The International Cycling Union have given the green light for Lance Armstrong to make his professional comeback at the Tour Down Under in January.
There had been fears the seven-time Tour de France winner would be barred from racing in Australia due to a rule which stipulates returning riders must inform the UCI of their intentions six months in advance of their comeback in order to undertake out-of-competition drug tests.
Under the UCI’s anti-doping regulations, Armstrong would not be allowed to return to action before February 1, 2009, meaning he would miss the start of the January 20-25 Tour Down Under by just over a week.
However, the UCI have made an exception to this rule in order for the American to compete in the first event of the 2009 ProTour.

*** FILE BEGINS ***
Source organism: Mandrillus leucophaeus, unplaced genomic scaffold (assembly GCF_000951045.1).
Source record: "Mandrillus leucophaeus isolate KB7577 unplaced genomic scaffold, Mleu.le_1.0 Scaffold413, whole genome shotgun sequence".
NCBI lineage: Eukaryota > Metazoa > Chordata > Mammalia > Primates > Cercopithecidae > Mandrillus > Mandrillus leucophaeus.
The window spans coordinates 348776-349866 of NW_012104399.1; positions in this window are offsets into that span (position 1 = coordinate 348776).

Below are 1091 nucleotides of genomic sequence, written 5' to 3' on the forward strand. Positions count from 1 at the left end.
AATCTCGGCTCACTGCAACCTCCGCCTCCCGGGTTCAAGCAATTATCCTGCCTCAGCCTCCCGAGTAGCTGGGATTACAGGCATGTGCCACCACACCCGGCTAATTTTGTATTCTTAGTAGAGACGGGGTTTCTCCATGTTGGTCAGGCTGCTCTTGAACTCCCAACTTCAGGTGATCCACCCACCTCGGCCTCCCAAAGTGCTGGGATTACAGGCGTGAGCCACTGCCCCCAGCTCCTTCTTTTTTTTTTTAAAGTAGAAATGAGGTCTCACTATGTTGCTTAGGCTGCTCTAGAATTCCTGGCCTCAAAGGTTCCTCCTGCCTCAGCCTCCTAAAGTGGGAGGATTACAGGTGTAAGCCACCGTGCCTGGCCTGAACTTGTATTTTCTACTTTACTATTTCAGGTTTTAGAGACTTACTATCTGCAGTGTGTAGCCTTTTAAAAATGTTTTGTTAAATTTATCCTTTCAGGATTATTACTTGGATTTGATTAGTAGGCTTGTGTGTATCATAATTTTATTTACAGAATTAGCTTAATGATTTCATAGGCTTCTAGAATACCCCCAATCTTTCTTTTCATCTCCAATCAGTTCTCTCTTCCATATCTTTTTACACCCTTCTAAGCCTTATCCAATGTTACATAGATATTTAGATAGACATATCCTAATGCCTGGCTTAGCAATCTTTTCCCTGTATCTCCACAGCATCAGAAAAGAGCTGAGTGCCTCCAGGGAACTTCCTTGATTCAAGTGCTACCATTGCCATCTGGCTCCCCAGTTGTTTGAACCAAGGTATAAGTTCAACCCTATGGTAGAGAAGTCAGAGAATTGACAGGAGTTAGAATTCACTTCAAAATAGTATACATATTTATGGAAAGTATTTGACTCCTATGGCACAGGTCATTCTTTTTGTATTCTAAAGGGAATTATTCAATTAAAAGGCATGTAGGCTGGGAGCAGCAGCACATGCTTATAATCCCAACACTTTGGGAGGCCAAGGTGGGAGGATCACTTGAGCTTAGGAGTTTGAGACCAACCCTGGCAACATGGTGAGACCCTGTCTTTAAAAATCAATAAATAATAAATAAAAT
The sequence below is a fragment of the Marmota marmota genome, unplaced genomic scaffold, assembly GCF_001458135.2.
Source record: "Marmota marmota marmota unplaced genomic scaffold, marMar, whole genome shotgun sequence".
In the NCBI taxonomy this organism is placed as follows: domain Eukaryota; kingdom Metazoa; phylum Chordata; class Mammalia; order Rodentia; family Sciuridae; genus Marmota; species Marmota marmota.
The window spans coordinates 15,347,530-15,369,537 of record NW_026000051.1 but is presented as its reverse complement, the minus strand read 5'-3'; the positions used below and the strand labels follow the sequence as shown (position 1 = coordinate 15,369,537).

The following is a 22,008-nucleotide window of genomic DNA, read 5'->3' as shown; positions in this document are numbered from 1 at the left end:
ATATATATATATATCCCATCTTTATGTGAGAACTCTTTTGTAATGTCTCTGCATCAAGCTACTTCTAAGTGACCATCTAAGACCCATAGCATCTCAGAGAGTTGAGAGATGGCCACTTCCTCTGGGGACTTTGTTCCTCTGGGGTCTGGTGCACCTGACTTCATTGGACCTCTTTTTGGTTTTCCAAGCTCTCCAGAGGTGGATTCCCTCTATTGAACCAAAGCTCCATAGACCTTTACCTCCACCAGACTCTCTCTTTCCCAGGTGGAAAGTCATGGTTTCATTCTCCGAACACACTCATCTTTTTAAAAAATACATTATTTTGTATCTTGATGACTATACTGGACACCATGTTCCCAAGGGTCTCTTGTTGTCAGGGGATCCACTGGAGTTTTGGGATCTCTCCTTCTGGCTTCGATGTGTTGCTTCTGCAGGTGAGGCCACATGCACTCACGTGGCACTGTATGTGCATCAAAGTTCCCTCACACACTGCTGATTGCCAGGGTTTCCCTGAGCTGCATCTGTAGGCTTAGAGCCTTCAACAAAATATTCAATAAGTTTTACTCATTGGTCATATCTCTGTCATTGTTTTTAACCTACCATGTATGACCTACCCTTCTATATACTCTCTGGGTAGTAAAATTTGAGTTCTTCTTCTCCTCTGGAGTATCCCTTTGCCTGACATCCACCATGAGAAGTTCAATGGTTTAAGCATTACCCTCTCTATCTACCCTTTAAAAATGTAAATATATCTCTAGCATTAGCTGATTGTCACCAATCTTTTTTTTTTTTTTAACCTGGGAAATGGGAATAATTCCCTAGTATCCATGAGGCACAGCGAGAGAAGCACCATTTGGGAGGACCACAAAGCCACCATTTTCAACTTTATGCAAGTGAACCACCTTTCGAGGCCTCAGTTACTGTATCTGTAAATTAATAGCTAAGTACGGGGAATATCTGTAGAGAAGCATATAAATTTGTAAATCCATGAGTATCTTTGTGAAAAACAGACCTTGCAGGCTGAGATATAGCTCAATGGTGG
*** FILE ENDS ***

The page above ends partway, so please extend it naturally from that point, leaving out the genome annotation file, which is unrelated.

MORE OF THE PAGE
“This decision has been made after a careful assessment of the situation, taking into account both the applicable regulations and the imperatives of the fight against doping which is the UCI’s number one priority,” read a statement on the UCI’s official website, www.uci.ch.
“The UCI has taken into account the progress made in its anti-doping programme since 2004. As a result of the improvements implemented ... riders are now subject to a much-reinforced system of monitoring compared to that of the past.
“The UCI can confirm that Lance Armstrong has and will be the subject of very strict monitoring throughout the period running up to his return to the peloton.”
The 37-year-old Armstrong, who retired in 2005, will resume his road-racing career primarily to raise awareness of cancer issues through his ’Livestrong’ programme and the Lance Armstrong Foundation.
He will be seeking an entry into the 2009 Tour de France as a member of the Astana team, for whom he will race in at least five events next year, starting in Australia.